This post is brought to you by my friend Chonce, who blogs over at My Debt Epiphany.
Three years ago, I was deep in debt and stressed out about money in general.
I had an entry-level paying job when I started my blog, and I saw that many other people were earning money from freelance writing.
I love to write so I figured I’d give it a try and it helped me knock thousands of dollars off my debt total and turned into a long-term career for me.
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Last year, I quit my job to freelance and blog full time.
I generally earn around $5,000/month from freelance writing, and I spend about 25-30 weeks working.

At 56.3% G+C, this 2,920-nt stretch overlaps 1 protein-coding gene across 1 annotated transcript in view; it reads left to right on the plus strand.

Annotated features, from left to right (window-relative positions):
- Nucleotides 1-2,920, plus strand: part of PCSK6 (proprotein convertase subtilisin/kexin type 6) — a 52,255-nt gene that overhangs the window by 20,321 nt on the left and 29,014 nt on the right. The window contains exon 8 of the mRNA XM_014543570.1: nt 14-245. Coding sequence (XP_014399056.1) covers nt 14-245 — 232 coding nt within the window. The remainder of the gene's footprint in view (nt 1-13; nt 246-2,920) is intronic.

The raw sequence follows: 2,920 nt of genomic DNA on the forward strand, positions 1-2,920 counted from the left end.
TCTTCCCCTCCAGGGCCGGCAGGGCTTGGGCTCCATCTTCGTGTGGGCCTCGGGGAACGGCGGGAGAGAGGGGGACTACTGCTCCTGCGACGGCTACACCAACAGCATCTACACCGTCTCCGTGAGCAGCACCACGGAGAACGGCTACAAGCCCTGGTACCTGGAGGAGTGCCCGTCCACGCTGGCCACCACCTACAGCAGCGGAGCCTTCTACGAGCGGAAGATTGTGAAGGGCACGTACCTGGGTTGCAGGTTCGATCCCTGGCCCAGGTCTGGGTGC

Here are a few tips to help you get started that I wish someone would have told me starting out.
Don’t Stress Out About Your Writing Skills
It’s a common misconception that you have to be a flawless writer to be successful as a freelancer.
While it helps to have skills, know that your writing talents will develop the more you write and that nobody’s perfect.
Even though I have a journalism degree, I’m still not a perfect writer, and I’m still learning a lot from other people and developing my skills.
Choose a Niche
Choosing a niche is very important as a freelance writer because specializing in something makes your job easier and you can also position yourself as an expert.
My main niche is personal finance and most of my clients have blogs because I love writing for blogs.
However, I don’t try to be a jack of all trades and cover any and every topic because I know I don’t enjoy writing about certain things and probably won’t be good at it.
Over the past two years, I’ve improved the quality of my personal finance articles which allowed me to go from a rate of $30 per piece starting out to $300+ for some of my clients.